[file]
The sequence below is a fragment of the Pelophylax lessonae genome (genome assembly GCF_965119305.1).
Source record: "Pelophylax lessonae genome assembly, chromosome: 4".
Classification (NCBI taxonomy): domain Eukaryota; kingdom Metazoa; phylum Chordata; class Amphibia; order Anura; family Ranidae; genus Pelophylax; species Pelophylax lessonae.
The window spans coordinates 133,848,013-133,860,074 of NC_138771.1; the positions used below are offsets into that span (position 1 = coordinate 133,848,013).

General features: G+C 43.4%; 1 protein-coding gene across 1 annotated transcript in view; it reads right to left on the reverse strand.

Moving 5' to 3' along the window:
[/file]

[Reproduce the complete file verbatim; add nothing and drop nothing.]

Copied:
The sequence below is a fragment of the Pelophylax lessonae genome (genome assembly GCF_965119305.1).
Source record: "Pelophylax lessonae genome assembly, chromosome: 4".
Classification (NCBI taxonomy): domain Eukaryota; kingdom Metazoa; phylum Chordata; class Amphibia; order Anura; family Ranidae; genus Pelophylax; species Pelophylax lessonae.
The window spans coordinates 133,848,013-133,860,074 of NC_138771.1; the positions used below are offsets into that span (position 1 = coordinate 133,848,013).

General features: G+C 43.4%; 1 protein-coding gene across 1 annotated transcript in view; it reads right to left on the reverse strand.

Moving 5' to 3' along the window: